Trial begins of Turkey coup suspects The most far-reaching legal process in Turkish history
Almost 30 Turkish police went on trial in Istanbul yesterday charged with involvement in the July 15 coup, the city’s first trial of alleged putsches in the massive crackdown that followed the failed bid to oust President Recep Tayyip Erdogan. With some 41,000 coup suspects under arrest in a state of emergency, the nationwide trials of the accused are set to be the most far-reaching legal process in Turkish history.
Five months after the coup, small-scale trials of suspects have already begun in the provinces and on Monday 60 people went on trial in the southwestern city of Denizli. But the trial in Istanbul-taking place in a gigantic courthouse outside the Silivri prison in Istanbul-is the most significant to date and the first in the Turkish metropolis.
The accused are charged with seeking to overthrow the government as well as allegedly being members of the group led by US-based preacher Fethullah Gulen who the authorities accuse of leading the plot. Gulen, who Ankara wants to see extradited from the United States, vehemently denies the charges.
The trial got under way with the reading out of the names of the accused and judge Fikret Demir reading the indictment, the state-run Anadolu news agency said. This was expected to be followed by arguments for the defense. Initial hearings are expected to last until Friday. Amid tight security, Special Forces in camouflage gear stood guard outside the courthouse.
Of the 29 police set to go on trial in Silivri yesterday, 24 are under arrest, one on the run and the rest on bail. If convicted, 21 suspects each face three life sentences and the other eight officers could be handed prison terms of between sevenand-a-half and 15 years. Those accused are alleged to have refused to protect Erdogan’s residence in Istanbul on the night of the coup. “We will make sure the guilty-within the framework of the laware punished and given the most heavy punishment possible,” said lawyer Orhan Cagri Bekar, head of the July 15 Association, which represents victims of the coup.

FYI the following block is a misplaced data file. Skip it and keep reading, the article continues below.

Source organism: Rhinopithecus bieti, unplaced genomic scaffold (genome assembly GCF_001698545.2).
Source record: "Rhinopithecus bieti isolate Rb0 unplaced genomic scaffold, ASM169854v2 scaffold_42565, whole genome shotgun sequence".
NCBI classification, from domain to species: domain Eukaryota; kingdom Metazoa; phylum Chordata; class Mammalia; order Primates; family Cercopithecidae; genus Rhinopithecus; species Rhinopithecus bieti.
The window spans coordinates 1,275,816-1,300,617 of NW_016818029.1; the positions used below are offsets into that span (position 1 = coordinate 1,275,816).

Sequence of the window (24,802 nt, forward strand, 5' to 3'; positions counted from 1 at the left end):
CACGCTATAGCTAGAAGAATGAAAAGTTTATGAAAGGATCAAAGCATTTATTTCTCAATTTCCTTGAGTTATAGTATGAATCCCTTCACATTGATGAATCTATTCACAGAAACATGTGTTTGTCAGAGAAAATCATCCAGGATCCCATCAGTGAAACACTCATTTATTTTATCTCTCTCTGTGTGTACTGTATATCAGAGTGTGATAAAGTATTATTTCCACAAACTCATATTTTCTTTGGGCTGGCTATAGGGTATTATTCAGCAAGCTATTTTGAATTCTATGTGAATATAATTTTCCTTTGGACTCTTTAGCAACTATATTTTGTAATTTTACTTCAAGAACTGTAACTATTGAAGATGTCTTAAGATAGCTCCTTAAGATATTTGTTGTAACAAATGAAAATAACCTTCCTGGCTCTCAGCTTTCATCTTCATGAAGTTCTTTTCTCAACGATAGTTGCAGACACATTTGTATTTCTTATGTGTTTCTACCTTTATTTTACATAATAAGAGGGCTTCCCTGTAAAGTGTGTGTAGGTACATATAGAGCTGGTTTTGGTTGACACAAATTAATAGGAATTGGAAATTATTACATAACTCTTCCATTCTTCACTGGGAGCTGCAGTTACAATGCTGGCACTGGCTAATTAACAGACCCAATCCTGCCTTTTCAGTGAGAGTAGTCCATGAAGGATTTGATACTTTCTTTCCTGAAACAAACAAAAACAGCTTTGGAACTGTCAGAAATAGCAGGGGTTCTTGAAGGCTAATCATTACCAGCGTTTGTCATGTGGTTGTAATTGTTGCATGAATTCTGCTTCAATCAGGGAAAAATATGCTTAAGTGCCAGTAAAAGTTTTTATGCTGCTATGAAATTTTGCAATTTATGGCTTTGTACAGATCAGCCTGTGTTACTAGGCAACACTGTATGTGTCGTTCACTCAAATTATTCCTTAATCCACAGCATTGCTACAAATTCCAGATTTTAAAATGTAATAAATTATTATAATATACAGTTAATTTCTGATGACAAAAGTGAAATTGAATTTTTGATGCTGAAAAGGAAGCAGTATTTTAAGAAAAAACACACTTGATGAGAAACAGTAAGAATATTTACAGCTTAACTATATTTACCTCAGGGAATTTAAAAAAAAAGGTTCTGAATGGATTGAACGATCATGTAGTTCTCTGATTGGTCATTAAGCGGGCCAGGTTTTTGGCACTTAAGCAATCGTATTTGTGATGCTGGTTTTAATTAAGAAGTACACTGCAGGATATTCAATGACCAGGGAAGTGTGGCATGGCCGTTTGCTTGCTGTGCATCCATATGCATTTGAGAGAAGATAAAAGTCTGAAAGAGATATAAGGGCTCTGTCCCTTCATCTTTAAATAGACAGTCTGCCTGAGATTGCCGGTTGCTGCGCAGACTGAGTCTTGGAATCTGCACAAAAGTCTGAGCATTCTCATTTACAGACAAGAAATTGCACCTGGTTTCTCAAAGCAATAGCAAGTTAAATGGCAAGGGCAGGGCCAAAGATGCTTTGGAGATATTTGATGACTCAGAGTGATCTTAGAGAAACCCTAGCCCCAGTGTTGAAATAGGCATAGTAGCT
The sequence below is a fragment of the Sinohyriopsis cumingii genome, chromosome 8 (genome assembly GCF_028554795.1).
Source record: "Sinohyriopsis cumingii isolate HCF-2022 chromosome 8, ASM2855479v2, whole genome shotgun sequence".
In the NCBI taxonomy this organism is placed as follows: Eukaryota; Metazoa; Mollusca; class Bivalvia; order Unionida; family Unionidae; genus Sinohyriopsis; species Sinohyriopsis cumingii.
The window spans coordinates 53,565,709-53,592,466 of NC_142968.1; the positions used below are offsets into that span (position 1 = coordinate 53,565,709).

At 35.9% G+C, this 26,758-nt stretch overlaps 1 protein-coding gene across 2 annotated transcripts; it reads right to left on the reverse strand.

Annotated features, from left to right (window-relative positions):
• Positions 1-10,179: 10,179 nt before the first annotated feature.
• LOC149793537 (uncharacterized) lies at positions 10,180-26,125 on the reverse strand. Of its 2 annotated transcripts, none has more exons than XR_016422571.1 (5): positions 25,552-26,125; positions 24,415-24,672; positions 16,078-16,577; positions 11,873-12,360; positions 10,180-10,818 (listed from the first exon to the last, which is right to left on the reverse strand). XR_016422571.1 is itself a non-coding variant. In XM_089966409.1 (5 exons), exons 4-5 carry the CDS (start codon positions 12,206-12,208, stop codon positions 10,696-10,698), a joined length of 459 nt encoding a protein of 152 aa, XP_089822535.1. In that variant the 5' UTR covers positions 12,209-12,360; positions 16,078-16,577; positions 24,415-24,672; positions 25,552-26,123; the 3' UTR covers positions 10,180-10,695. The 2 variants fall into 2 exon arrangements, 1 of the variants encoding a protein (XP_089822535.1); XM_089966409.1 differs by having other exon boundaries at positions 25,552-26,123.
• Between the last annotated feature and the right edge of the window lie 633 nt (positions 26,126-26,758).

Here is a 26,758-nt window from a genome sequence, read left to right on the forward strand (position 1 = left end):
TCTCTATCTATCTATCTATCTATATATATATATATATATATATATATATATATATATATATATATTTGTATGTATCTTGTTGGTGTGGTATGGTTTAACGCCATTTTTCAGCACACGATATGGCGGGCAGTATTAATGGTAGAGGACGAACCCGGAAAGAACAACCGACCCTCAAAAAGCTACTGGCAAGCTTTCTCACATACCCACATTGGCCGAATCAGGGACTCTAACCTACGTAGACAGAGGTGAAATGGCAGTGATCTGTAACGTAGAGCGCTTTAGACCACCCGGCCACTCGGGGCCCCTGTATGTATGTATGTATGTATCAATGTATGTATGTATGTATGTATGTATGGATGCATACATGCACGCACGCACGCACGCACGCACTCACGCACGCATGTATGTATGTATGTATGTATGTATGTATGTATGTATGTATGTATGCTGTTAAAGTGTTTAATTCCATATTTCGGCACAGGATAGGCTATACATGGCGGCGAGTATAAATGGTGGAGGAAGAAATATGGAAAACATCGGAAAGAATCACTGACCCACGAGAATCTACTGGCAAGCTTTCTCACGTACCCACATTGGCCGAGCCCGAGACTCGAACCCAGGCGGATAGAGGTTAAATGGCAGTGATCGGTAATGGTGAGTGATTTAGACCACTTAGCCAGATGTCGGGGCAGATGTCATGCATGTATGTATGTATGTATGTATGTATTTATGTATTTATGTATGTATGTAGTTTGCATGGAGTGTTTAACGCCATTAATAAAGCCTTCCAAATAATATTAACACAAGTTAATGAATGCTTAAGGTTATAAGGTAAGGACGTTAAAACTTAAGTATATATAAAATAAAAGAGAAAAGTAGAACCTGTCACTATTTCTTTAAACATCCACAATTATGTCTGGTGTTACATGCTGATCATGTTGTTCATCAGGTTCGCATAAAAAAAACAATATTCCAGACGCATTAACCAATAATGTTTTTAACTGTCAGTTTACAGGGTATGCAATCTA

However there has been growing international alarm over the extent of the crackdown amid the state of emergency imposed after the coup, with critics concerned it has been used to target Erdogan’s opponents. With the crackdown showing no sign of relenting, the interior ministry said 1,096 people suspected of Gulen links were detained in the last week alone.
The coup plotters killed 248 people, according to the presidency, and Erdogan has said there are strong public demands for retribution even extending to reimposing the death penalty. Erdogan said last week that the assassination of the Russian ambassador to Ankara was carried out by a Turkish policeman loyal to Gulen, a claim not yet accepted by Moscow. He said that allies of Gulen-who over decades built up strong networks of influence within Turkish institutions-still needed to be weeded out of the security services.
“This dirty organization is still within the military, still within the police,” Erdogan said. Following the start of the Istanbul trial, several others will get under way in the coming months including of the alleged military ringleaders in Ankara. The trial of 47 suspects accused of trying to assassinate Erdogan at a holiday resort on the Aegean Sea is due to begin in Mugla on February 20.
The courthouse in Silivri has huge resonance for Turks after it was also used in trials against suspects in 2013 accused of a separate coup plot known as Ergenekon. That case, which was strongly supported by Gulen, saw 275 police officers, journalists, lawyers and academics indicted for allegedly conspiring to oust Erdogan. But the suspects were then released and their convictions quashed earlier this year, with the authorities accusing Gulen of perverting the legal process and fabricating evidence. —AFP
ISTANBUL: Turkish special force soldiers stand guard next to the courthouse as a vehicle transporting prisoners passes. —AFP